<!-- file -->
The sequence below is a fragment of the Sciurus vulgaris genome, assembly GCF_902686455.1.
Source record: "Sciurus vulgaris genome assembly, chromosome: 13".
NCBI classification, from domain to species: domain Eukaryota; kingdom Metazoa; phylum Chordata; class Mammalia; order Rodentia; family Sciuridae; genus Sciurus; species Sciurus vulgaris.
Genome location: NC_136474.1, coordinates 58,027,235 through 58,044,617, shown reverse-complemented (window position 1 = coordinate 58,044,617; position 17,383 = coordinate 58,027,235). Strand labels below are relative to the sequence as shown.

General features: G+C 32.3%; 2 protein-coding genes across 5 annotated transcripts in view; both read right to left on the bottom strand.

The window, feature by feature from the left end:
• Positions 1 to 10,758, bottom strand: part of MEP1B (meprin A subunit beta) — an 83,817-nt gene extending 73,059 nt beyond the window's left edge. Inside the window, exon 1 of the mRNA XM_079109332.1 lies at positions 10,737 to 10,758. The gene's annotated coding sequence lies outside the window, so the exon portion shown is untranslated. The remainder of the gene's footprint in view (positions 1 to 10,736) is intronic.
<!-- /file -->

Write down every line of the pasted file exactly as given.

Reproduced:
The sequence below is a fragment of the Sciurus vulgaris genome, assembly GCF_902686455.1.
Source record: "Sciurus vulgaris genome assembly, chromosome: 13".
NCBI classification, from domain to species: domain Eukaryota; kingdom Metazoa; phylum Chordata; class Mammalia; order Rodentia; family Sciuridae; genus Sciurus; species Sciurus vulgaris.
Genome location: NC_136474.1, coordinates 58,027,235 through 58,044,617, shown reverse-complemented (window position 1 = coordinate 58,044,617; position 17,383 = coordinate 58,027,235). Strand labels below are relative to the sequence as shown.

General features: G+C 32.3%; 2 protein-coding genes across 5 annotated transcripts in view; both read right to left on the bottom strand.

The window, feature by feature from the left end:
• Positions 1 to 10,758, bottom strand: part of MEP1B (meprin A subunit beta) — an 83,817-nt gene extending 73,059 nt beyond the window's left edge. Inside the window, exon 1 of the mRNA XM_079109332.1 lies at positions 10,737 to 10,758. The gene's annotated coding sequence lies outside the window, so the exon portion shown is untranslated. The remainder of the gene's footprint in view (positions 1 to 10,736) is intronic.